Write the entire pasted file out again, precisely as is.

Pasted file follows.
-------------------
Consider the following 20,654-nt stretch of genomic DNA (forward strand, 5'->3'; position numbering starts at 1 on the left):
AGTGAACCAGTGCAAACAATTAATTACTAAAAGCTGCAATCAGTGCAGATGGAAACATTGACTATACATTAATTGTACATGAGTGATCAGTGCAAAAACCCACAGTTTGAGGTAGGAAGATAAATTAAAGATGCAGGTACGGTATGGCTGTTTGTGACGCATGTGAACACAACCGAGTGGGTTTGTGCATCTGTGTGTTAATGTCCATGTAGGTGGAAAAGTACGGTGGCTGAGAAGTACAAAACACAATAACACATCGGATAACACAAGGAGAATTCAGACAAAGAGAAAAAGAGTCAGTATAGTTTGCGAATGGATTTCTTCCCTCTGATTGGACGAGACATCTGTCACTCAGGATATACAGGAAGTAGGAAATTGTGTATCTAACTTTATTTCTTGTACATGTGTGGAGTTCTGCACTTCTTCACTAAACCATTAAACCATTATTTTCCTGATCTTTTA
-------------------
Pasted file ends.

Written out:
Consider the following 20,654-nt stretch of genomic DNA (forward strand, 5'->3'; position numbering starts at 1 on the left):
AGTGAACCAGTGCAAACAATTAATTACTAAAAGCTGCAATCAGTGCAGATGGAAACATTGACTATACATTAATTGTACATGAGTGATCAGTGCAAAAACCCACAGTTTGAGGTAGGAAGATAAATTAAAGATGCAGGTACGGTATGGCTGTTTGTGACGCATGTGAACACAACCGAGTGGGTTTGTGCATCTGTGTGTTAATGTCCATGTAGGTGGAAAAGTACGGTGGCTGAGAAGTACAAAACACAATAACACATCGGATAACACAAGGAGAATTCAGACAAAGAGAAAAAGAGTCAGTATAGTTTGCGAATGGATTTCTTCCCTCTGATTGGACGAGACATCTGTCACTCAGGATATACAGGAAGTAGGAAATTGTGTATCTAACTTTATTTCTTGTACATGTGTGGAGTTCTGCACTTCTTCACTAAACCATTAAACCATTATTTTCCTGATCTTTTA